7. Good point Tony. Also be aware of the leather a jacket is made of. I painted a used Avirex A2 once that was made of a soft lamb skin leather. Had a devil of a time getting the paint to adhere as the lamb skin contains lanolin. I had the area masked off for a CBI logo, and every time I painted it in and peeled off the mask, some of the paint would come with it. I had to scrub the area with rough sand paper more times than I normally would to prep other types of leather, also used acetone on the leather countless times in an effort to get the lanolin out.
    Finally got the paint to stick when removing the mask, after about 15 tries as I recall. :eusa_doh:

    Also, I should add a few words on leather prep. You should first remove the shiny finish on the leather with acetone or alcohol. Acetone works best. Next I will sand the area to rough it up and give the surface some tooth. This also makes the leather absorbent. I've found this to be a very good trick to assure a strong bond of paint to leather. After this is all done to my satisfaction, I paint the surface first with just plain water, allowing it to soak down into the leather fibers. While it's still wet, I mix the paint with only water for the first layer, capillary action of the wet leather will draw this first layer into the leather and form a strong bond.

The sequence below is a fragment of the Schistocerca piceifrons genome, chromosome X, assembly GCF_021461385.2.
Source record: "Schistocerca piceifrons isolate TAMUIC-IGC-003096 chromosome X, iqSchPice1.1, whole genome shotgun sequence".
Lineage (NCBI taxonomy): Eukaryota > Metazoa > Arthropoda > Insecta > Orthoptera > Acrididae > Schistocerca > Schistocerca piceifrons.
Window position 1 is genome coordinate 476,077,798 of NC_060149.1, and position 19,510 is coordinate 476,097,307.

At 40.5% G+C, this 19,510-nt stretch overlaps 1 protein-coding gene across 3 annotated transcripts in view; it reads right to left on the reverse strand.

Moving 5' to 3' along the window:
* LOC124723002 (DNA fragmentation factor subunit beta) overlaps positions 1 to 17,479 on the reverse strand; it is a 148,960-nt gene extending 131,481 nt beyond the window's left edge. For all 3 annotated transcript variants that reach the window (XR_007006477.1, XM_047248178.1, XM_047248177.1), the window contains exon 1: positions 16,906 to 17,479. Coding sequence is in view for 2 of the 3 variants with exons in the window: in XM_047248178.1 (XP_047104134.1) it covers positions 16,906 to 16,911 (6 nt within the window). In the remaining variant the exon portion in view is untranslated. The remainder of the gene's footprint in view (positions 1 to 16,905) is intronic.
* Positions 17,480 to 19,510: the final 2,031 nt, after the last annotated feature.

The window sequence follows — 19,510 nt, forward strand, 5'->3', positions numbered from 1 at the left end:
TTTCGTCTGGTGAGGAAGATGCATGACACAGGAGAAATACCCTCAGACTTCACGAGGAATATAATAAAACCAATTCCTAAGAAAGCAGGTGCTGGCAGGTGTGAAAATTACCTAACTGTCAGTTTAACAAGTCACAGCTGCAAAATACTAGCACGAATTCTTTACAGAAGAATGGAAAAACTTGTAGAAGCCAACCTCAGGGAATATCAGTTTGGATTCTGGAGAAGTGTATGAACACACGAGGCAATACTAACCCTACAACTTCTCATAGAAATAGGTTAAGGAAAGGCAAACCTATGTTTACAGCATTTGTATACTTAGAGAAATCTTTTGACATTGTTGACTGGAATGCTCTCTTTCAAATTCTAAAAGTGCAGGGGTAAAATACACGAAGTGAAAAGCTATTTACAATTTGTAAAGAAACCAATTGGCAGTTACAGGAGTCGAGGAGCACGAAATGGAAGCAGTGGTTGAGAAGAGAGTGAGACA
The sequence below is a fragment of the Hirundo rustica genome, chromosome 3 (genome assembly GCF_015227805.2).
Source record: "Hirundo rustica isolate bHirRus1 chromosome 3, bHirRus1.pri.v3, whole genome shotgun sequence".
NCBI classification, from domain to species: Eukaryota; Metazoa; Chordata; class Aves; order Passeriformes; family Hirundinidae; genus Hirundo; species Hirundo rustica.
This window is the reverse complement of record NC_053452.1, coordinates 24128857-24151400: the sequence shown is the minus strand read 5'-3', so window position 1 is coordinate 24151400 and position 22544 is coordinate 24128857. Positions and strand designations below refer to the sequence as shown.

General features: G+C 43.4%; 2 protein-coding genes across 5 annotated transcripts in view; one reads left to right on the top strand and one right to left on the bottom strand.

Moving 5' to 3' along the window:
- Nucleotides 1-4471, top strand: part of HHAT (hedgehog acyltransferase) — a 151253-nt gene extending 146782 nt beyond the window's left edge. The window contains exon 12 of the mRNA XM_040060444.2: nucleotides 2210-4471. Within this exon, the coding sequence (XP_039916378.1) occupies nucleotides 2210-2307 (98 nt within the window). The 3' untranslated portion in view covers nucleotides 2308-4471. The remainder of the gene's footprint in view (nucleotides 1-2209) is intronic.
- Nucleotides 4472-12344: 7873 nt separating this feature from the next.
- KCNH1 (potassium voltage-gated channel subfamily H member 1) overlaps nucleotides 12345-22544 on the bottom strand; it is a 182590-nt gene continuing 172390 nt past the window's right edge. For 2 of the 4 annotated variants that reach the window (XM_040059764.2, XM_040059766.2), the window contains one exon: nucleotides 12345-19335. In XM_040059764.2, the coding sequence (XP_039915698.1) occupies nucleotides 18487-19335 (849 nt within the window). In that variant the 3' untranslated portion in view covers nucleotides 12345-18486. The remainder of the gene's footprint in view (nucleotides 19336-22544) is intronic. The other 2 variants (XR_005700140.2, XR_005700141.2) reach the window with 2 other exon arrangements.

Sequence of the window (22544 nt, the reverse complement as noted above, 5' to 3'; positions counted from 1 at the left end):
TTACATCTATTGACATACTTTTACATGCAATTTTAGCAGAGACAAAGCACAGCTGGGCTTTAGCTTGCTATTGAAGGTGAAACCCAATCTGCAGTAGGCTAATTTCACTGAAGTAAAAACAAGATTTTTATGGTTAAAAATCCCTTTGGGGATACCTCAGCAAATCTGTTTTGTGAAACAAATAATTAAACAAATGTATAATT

Sort of the same principle as with oils, that is, paint "fat over lean" to ensure a stable painting.
     
    Last edited: Jan 1, 2012
  8. 442RCT

    442RCT One of the Regulars

    Leather types

    I've never had any issues with acrylic paint on smooth leathers: horsehide, goat skin, or cowhide. Especially if the surface is prepped as Maj. Nick recommended. In my experience, the surface of inexpensive lambskin flakes and peels from simple wear, whether or not there's paint on it.

    I've taken painted leather patches and tried to give them an aged 'patina' look. I put the patches through rock tumblers with lava rock, gravel, and sand, I washed the leather with a toothbrush between tumblings. I took about 3-8 hour cycles before the patches assumed a nice vintage look.